Saturday, March 31, 2018

Walker To Schedule WI Special Elections After Deciding Against Appeal To Delay

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MADISON, Wis. (AP) — Wisconsin Gov. Scott Walker issued an executive order scheduling special elections to fill two vacant legislative seats Thursday, as Senate Republicans abandoned their efforts to pass a bill blocking the contests amid intense criticism that the GOP was trying to avoid adding to string of losses.

The seats have been vacant since December, when Walker appointed two Republican legislators to his administration. Walker has said the special elections would be a waste of taxpayer money with the seats coming up for election in the fall. Democrats have argued that Walker wants to avoid losing the seats to their party in a year that appears to favor Democrats.

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The constitutional debate around protecting Robert Mueller’s job, explained

Why congressional Republicans say they can’t protect Mueller from Trump.

By Tara Golshan  Mar 29, 2018, 11:00am EDT

Senators, both Republican and Democratic, overwhelmingly say they want special counsel Robert Mueller’s investigation into Russia’s alleged election meddling to continue without any intrusions.

Sens. Chris Coons (D-DE) and Thom Tillis (R-NC) put out a statement earlier this week urging “President Trump to allow the Special Counsel to complete his work without impediment.” A group of Senate Democrats also sent the Department of Justice a letter on Tuesday asking it to “publicly commit to refuse any order or request — whether express or implied — to interfere in the Special Counsel’s investigation.”

But when it comes to actually protecting Mueller, congressional Republicans are quick to come up with excuses. There are currently two bipartisan proposals — one from Tillis and Coons and another from Sens. Lindsey Graham (R-SC) and Cory Booker (D-NJ) — that would check President Trump’s power to fire Mueller by putting the decision in front of a three-judge panel in federal courts. Both pieces of legislation look unlikely to go anywhere.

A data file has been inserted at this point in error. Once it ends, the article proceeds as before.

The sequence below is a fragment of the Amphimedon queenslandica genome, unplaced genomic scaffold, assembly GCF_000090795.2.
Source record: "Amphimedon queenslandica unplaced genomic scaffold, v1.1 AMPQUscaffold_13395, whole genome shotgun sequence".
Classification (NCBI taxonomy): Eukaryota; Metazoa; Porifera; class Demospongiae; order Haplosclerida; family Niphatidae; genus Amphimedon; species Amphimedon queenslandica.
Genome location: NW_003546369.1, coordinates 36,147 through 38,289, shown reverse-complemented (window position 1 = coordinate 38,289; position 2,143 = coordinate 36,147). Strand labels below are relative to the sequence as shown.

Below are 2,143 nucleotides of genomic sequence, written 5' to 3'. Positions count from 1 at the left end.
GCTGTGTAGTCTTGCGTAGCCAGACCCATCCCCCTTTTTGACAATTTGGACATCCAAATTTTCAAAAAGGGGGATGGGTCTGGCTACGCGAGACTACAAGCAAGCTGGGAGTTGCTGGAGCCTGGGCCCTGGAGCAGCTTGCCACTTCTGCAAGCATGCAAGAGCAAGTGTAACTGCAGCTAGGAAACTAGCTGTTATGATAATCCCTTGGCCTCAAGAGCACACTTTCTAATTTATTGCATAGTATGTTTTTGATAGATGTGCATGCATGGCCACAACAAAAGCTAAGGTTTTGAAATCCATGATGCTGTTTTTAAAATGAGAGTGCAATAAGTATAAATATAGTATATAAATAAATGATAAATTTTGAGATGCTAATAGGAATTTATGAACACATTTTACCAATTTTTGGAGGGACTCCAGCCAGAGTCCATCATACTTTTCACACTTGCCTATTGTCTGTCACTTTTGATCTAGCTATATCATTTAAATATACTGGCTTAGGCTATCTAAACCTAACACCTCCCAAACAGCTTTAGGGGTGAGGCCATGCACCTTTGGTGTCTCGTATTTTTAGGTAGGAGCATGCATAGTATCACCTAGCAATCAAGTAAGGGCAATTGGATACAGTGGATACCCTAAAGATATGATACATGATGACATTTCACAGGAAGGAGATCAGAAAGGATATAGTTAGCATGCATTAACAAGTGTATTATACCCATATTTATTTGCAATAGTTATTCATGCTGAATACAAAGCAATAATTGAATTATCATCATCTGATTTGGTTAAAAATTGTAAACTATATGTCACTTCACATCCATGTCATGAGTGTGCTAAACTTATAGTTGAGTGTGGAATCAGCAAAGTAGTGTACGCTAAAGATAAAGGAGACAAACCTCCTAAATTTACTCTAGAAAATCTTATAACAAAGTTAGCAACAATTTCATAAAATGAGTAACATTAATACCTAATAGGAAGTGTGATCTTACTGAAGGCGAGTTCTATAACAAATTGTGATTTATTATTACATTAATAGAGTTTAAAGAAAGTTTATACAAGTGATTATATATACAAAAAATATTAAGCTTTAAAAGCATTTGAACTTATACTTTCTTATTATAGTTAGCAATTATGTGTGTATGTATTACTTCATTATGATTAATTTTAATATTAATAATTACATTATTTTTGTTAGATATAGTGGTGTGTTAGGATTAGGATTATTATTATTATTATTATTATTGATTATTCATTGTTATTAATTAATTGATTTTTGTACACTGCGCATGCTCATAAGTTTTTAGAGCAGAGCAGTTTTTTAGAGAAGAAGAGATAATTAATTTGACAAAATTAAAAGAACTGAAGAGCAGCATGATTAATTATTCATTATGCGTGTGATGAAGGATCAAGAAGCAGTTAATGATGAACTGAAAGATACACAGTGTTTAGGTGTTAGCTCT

Asked if Congress should act, Sen. John Kennedy (R-LA) told Vox recently he is “not sure it’s constitutional for us to tell the president who he can fire and can’t fire.”

Even Sen. Jeff Flake (R-AZ), a perennial Trump critic, said he is “not convinced” the two proposals are constitutional and that any congressional push to protect Mueller would intrude on executive authority. But conversations with legal experts show it’s not that simple.

“It is exasperating that lawmakers rely on such easily debunked constitutional concerns for political cover,” Steve Vladeck, a constitutional law expert with the University of Texas Austin’s law school, said.

The disagreement comes down to a longstanding scholarly debate about the constitutional separation of powers, a Supreme Court case from the 1980s, and a political environment that leaves Republicans reticent to involve themselves in anything Russia-related.

There are two bills to protect Mueller. Neither would actually prevent Trump from firing him.
Two bills have been proposed in the House and Senate to protect Mueller’s investigation — the Special Counsel Independence Protection Act, from Graham and Booker, and the Special Counsel Integrity Act, from Tillis and Coons — that follow roughly the same framework: They would allow the White House’s decision to fire the special counsel to be put under judicial review.

Currently, the US attorney general can remove the special counsel “for misconduct, dereliction of duty, incapacity, conflict of interest, or for other good cause, including violation of departmental policies.” Because Attorney General Jeff Sessions has recused himself from the investigation, in Mueller’s case, the power falls in the hands of Deputy Attorney General Rod Rosenstein. There is no way for a special counsel to challenge that decision, even if there’s a case for wrongful termination.